This blog launched in summer 2010, and I’ve been writing or broadcasting about movies since 2003. As I launch a transparently nostalgic series of posts, I figured those details are worth mentioning.
We’re drawing near to the end of 2019, so this is as good a time as any to put together a list of the best films of the past 10 years, going back to the beginning of 2010. You could argue this is just a list of my favourite movies, but in my semi-professional capacity there’s no distinguishing between the two.
I’ve always considered a big part of a film’s quality is its rewatchability. Does it share elements in second and third viewings that it didn’t in the first? Does it continue to connect emotionally over time? Does it evolve in my memory and experience?
The importance of this criteria means some feature films I might have considered the best of the year—you can see my various Top 10s here—haven’t aged as well as others. Some have surprised me by becoming a favourite over time when they weren’t near the top of my lists to begin with. And some, which I enjoyed when I first watched them, won’t appear on lists like this simply due to the film’s subject matter. Sorry Son Of Saul, Amour, or Phantom Thread, you’re terrific, but once was enough.
I’m collecting my Top 40 of the 10 years. With each film I’ll including one or more other pictures, which I call alternates, that I recommend either from the same filmmaker, or in the same genre vein. This way, if you liked one, there’ll be suggestions of adjacent pictures you may appreciate, an offer of increased utility.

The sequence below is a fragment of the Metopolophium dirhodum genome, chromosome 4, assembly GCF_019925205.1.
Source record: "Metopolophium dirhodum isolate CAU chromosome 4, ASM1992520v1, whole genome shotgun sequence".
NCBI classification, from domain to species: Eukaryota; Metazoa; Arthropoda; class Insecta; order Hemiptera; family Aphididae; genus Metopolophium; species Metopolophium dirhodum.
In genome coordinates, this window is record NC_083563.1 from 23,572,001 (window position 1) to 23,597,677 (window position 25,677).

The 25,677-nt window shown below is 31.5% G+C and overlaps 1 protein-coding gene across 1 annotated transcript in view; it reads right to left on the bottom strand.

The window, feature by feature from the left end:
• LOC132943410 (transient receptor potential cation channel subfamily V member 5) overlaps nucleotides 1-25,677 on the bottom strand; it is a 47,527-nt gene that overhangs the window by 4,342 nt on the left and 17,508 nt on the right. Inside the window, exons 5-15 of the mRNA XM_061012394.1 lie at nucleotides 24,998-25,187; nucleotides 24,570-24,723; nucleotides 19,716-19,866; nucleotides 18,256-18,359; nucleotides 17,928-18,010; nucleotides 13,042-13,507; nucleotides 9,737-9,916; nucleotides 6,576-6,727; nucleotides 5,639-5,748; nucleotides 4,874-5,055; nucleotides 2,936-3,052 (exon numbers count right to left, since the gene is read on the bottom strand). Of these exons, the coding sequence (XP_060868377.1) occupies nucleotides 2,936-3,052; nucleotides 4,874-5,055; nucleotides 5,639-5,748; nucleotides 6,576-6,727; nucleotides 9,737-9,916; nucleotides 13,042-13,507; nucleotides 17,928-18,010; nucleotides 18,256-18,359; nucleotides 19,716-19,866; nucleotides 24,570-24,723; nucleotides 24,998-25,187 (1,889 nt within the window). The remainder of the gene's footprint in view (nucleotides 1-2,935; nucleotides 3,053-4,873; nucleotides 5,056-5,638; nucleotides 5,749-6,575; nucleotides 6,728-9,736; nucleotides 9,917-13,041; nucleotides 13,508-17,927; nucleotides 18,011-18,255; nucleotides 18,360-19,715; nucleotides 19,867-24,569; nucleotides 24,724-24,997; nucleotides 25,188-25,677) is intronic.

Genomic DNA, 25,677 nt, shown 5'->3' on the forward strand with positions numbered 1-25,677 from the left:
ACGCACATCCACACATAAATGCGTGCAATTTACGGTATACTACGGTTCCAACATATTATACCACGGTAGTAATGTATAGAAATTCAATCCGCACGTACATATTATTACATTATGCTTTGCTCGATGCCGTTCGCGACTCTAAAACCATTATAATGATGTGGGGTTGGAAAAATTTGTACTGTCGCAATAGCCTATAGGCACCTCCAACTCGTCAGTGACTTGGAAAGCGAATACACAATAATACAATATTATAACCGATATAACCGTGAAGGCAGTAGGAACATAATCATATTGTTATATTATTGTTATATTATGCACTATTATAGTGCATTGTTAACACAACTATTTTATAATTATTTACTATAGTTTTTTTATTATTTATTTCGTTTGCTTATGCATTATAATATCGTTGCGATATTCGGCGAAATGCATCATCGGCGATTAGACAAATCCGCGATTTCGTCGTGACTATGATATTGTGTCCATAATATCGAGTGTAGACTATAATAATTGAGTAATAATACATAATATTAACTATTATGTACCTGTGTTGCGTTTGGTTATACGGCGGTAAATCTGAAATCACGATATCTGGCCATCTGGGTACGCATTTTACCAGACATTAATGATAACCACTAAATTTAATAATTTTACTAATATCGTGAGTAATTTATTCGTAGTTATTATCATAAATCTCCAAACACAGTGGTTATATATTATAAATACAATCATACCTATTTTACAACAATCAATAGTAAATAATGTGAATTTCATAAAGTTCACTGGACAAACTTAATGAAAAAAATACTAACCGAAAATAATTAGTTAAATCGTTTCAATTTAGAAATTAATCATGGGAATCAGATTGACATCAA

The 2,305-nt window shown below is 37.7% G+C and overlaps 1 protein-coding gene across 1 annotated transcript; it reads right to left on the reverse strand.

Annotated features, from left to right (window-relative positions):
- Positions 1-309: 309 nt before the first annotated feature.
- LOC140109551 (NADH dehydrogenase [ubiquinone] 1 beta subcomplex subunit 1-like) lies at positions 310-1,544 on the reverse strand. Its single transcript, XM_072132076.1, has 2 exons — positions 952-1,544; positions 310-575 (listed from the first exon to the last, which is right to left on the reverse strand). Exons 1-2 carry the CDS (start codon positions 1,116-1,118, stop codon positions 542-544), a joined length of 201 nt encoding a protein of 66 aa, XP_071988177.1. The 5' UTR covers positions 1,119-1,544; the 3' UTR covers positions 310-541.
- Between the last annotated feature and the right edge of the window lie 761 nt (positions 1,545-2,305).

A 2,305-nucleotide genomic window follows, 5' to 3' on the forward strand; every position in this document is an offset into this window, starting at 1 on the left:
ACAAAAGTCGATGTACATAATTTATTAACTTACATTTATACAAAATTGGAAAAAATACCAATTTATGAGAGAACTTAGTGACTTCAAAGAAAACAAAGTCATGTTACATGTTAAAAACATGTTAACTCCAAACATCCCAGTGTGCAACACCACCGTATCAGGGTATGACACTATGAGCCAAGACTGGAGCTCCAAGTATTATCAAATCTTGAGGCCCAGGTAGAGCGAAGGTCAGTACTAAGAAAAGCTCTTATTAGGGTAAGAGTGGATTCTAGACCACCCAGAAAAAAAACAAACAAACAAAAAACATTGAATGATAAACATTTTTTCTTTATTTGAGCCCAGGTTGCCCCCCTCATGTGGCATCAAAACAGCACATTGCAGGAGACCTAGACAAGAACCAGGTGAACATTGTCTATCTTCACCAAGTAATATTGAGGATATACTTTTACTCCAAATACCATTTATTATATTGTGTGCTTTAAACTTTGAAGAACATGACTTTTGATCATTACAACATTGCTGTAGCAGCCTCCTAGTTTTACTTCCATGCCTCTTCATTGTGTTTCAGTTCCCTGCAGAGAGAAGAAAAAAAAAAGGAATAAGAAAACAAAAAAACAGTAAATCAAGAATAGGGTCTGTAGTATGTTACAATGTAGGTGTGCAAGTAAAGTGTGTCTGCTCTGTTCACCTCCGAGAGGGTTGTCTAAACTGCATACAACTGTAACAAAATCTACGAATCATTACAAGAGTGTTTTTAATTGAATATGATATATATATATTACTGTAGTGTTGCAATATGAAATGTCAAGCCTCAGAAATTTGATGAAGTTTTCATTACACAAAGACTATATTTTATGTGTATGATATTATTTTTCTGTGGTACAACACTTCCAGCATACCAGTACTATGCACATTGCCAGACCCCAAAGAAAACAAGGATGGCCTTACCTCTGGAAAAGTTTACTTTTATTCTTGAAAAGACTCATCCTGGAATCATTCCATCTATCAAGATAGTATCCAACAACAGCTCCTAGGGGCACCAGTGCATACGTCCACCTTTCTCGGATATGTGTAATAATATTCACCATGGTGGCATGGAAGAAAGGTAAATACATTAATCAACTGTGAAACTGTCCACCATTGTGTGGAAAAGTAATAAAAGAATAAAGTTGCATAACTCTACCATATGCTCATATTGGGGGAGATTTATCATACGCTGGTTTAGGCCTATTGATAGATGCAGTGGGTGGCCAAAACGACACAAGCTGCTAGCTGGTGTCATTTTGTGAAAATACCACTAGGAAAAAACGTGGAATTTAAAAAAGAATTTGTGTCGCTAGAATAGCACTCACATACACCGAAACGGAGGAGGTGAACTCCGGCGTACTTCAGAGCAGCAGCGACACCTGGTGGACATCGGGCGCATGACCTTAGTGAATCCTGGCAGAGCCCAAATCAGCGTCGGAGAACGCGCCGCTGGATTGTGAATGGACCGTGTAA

You may notice there won’t be many from 2019. That’s because as of this writing, it’s been a dismal year, though it’s not done just yet This exercise proves that some movies can rise to the top unexpectedly, years later.
Here’s my list, from 40 to 31.
Pacific Rim Guillermo Del Toro would break out of the genre jail with his Oscar-winning, fish-loving feature The Shape Of Water, which is a great movie, but you’ll notice it’s not on this list. It hasn’t aged as well as this passion project, his ode to kaiju pictures and giant robots. This is an outrageous, physics-ignoring cartoon come to life, and it’s wonderful. Alternate: the decades best Godzilla movie by a wide margin, Shin Godzilla
The F Word aka What If Romcoms haven’t had a great decade, though Netflix has really stepped up its game to bring back the fallow but beloved genre. Canadians Michael Dowse and Elan Mastai provided what should be recognized as a classic in this film, mixing up an ideal cast (including Daniel Radcliffe, Zoe Kazan, Adam Driver, and Mackenzie Davis) who have a blast exploring what’s known in common parlance as “the friend zone” in a none-more-beguiling Toronto. Alternate: Halifax filmmaker Andrea Dorfman’s gorgeous Heartbeat, and Susanne Bier’s middle-aged dramedy Love Is All You Need
Take Shelter Writer-director Jeff Nichols’ portrait of anxiety resonates—it nails a dual fear of mental illness and of environmental apocalypse—and helped launch Michael Shannon and Jessica Chastain into the Hollywood stratosphere. Alternate: Nichols Amblin-esque thriller Midnight Special
Mission: Impossible Fallout I enjoy having Tom Cruise risk his life for my entertainment, but even more so I feel like this franchise keeps all other action movies honest, especially when they over-rely on CGI to increase the pulse. Special effects work best when you don’t notice the trick, and that’s what Cruise and Christopher McQuarrie have excelled in here, that and their skill at continually upping the stakes while managing the bombast. Alternate: Mission: Impossible Rogue Nation, or the gun-fu redefiner, John Wick
Get Out Production company Blumhouse has developed a solid reputation for delivering quality horror and thriller pictures, but this was one that busted out of any and all expectations. It resonated so widely by providing an exciting and involving genre picture while never soft-peddling on a central allegorical conceit: this is about racism in liberal America. Alternate: The fear of sexually-transmitted infections infects It Follows